I’ve grown somewhat wary of dedicating my time and energy to novels by Jennifer Chiaverini. I mean no offense to either the author or her fan base, but I found both The Spymistress and Mrs. Lincoln Rival poor fits for my tastes. I respect that there are readers out there who appreciate Chiaverini’s brand of storytelling, and I am genuinely thrilled that they enjoy her work, but I resolved to steer clear. That is until I stumbled over a copy of Fates and Traitors.

I’ve studied John Wilkes Booth in the past, and there is no shortage of fiction dedicated to his heinous crime, but this volume was different. From the description, I knew the novel was about Mary Ann Holmes, Asia Booth, Lucy Lambert Hale, and Mary Surratt, but Booth connected these women and had to have a significant presence. Could Chiaverini sidestep writing the winner's history this go-round? I’m not above admitting that authors have surprised me in the past, and I actually love seeing writers grow and develop, so I determined to break my self-imposed rule and set out to discover if I needed to order myself a heaping helping of humble pie.

As it turned out, no order was necessary, but I think it important to note that despite my general disappointment, there were elements of the story that I actually liked. The prologue was written from John’s perspective, and I felt it wonderfully written. Chiaverini’s exploration of Booth and his emotions in his final hours left me in absolute awe. I was blown away and honestly wish the author had dropped the woman entirely and spent the whole of the narrative following Booth’s relationships from Booth’s point of view. I also developed am appreciation for Lucy, whose relationship with John struck me as the most authentic and relevant of the novel. I also enjoyed the ideas and themes that Chiaverini presented in Lucy's chapters of the narrative.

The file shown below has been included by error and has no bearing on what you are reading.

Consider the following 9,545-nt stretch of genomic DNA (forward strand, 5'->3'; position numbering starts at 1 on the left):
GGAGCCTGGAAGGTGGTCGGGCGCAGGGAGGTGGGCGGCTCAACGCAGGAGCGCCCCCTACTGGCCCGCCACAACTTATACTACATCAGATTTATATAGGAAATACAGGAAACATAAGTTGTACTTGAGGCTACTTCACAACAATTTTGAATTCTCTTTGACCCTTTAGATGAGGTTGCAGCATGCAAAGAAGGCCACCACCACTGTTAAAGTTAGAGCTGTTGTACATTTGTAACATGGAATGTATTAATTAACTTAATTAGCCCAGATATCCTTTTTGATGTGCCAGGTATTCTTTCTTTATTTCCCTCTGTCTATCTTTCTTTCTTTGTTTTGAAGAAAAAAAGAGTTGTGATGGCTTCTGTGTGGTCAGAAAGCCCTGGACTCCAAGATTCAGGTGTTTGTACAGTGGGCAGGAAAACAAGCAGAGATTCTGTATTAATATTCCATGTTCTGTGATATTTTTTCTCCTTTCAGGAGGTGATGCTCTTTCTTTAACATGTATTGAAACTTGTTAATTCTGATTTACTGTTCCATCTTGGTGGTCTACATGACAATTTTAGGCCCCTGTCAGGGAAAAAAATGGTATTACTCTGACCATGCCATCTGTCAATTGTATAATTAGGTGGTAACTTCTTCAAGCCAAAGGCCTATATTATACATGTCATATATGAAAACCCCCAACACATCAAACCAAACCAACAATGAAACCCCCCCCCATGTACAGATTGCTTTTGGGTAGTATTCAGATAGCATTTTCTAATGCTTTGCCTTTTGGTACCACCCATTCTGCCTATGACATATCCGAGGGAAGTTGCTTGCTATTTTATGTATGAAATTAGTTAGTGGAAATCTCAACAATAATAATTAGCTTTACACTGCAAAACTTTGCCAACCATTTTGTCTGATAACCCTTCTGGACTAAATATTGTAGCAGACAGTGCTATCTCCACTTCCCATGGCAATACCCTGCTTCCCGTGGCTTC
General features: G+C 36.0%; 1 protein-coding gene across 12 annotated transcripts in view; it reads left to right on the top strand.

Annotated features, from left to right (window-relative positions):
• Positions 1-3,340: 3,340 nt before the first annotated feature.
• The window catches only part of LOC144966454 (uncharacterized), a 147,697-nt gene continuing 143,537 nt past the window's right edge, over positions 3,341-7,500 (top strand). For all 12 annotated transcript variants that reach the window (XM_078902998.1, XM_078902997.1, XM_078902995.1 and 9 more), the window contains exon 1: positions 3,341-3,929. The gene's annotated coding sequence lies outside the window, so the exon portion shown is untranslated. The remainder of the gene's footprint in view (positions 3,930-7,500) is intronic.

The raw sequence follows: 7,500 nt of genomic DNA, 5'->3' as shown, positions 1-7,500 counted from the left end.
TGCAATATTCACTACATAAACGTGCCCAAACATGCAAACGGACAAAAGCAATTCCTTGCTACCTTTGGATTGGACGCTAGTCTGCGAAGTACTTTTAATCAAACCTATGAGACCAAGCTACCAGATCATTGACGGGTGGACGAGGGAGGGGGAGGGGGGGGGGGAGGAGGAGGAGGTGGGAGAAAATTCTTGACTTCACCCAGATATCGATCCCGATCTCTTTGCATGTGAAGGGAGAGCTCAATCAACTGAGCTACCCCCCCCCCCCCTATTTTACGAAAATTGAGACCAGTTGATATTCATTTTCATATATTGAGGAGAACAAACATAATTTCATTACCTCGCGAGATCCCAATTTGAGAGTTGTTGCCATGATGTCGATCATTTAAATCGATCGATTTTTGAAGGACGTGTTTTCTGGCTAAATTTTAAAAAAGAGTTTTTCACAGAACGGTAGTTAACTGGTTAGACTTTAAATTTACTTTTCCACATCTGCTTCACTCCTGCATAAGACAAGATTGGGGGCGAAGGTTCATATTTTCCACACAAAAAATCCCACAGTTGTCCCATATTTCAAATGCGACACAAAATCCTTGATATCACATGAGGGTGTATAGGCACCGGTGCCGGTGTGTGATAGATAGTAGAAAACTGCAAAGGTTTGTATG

I was less impressed with Chiaverini’s representation Mary Ann and Asia. Neither are shown to have had a particularly deep relationship with John, and I could not help feeling their stories superfluous. Most of their interactions with Booth take place at a distance, and I honestly wish Chiaverini had cut them entirely. Mary Surratt also struck me as stereotypic and superficial characterization.

At the end of the day, I felt Fates and Traitors unbalanced. The fact that that women were not equal influences in John’s life made it difficult for me to appreciate their roles in the narrative. The fact that I thought the strongest conflict of the novel was the rivalry between Edwin and John did not help matters as that relationship could not be explored with in-depth by the women who existed in its shadow. These women shared a common association, but their stories don't flow thematically, a fact which gave the narrative a forced quality that didn't appeal to my tastes.

Rating: ★ ★ ☆ ☆ ☆
Obtained from: Edelweiss
Read: January 10, 2017